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After quilting the entire piece of fabric, I laid my pattern on top of the quilted fabric and cut it out.

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I added an elastic band to the back, pinning in place at each side.

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Then finished the edges with bias tape.  Here is a quick video if you want to see an easy way to make your own bias tape.

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 That was very easy!  In fact this was going to be a gift, but I think I might have to keep this one for myself 🙂  So you can see the technique of quilting is pretty easy and it does work on other fabrics besides  cotton.  I have a few more fabrics I am going to try, I will let you know how they turn out.  But I can definitely see this quilted silk charmeuse used in a jacket or vest.   If you any photos of fabric manipulation post them on flickr here is my link to share or add them to facebook!  Inspire others by your creativity!  Cheers, xoxo Angela

Angela Wolf Eye Candy

Brother™ has provided me with the DreamWeaver XE, but all opinions expressed are entirely my own.

How to Sew Texting Gloves with Angela Wolf

texting gloves angela wolf With Christmas around the corner, you know I can’t resist coming up with a few fun gifts items to sew. How about a pair of texting gloves! I don’t know about you, but I really get annoyed when I have to take off my gloves in order to answer my phone, text, or check an email. Instead of buying gloves and cutting off the fingertips, I decided to whip up a pair of custom gloves. These are easy and fast to sew, not to mention you can customize how tight and tall you want them and not worry about your rings getting in the way.  Did I mention they are GREAT for fishing!

The video below walks you through the entire process, including another glimpse at the V-Sonic Pen Pal feature on the Brother Dreamweaver XE.  In short, here are the steps:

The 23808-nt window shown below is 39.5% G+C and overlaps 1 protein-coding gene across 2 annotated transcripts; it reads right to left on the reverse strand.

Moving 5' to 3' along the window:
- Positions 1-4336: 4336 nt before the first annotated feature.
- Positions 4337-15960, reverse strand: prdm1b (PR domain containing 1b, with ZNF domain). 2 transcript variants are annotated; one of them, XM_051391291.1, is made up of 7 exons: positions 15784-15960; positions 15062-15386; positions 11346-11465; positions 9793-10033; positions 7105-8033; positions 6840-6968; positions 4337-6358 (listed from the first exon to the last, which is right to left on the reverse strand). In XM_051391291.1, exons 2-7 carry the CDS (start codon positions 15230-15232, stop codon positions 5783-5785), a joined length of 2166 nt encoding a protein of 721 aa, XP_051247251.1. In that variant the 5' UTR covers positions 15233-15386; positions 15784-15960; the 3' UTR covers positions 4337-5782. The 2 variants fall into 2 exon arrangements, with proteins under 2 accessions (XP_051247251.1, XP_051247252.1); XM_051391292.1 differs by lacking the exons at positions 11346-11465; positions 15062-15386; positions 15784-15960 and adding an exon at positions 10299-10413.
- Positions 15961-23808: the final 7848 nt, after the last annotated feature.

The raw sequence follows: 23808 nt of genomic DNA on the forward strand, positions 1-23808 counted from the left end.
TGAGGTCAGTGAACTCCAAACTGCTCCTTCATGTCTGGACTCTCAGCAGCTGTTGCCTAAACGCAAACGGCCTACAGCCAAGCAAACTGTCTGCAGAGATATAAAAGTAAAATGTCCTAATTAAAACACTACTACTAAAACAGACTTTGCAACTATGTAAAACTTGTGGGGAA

1.  Measure around your knuckles, this will be the width of your gloves.

2.  Measure from your knuckles up your wrist and come up with a length measurement.

3.  Chalk mark your stitch lines, making sure to block out the area for your thumb.

4.  Stitch and press your seam allowance open.

5.  Fold the glove in half so the folded edge is at your knuckles.text gloves Angela Wolf

6.  Hand stitch the thumb hole closed.

7.   Serge the raw edge.

That’s it!  You can add beading, decorative stitching, embroidery … by the way, if you add embroidery, do so before you sew the gloves together.  This is such an easy project.  Show everyone how creative you are and post photo’s on my facebook or pinterest page of your new gloves.  Let me know if you have any questions.

Until then,  cheers and stay warm!  xoxo Angela      … wait until you see my next gift idea  🙂

Brother™ has provided me with the DreamWeaver XE, but all opinions expressed are entirely my own.

www.AngelaWolfPatterns.com

Learn How to Ruch a Simple Tee

My first pattern The Ruched-T  (now available in sizes XXS – 5X and paper or downloadable :))has been out a few months now and I have really enjoyed all the emails and facebook postings from everyone wearing their new tops 🙂   A few of you have asked how I do the ruching and I thought the best way to explain is to just show you.  So I have put together a short video and of course I had to show another awesome feature on the Brother Dreamweaver XE VM6200D, the multi function foot controller.  This special foot allows you to use your feet to backstitch,  cut the thread, put the needle down, etc. and then you can keep your hands on the fabrics while sewing!  Wait until you see this one!  Anyway, enjoy ruching your tee’s and keep sending me photo’s, I love it 🙂   xoxo Angela

Brother™ has provided me with the DreamWeaver XE, but all opinions expressed are entirely my own.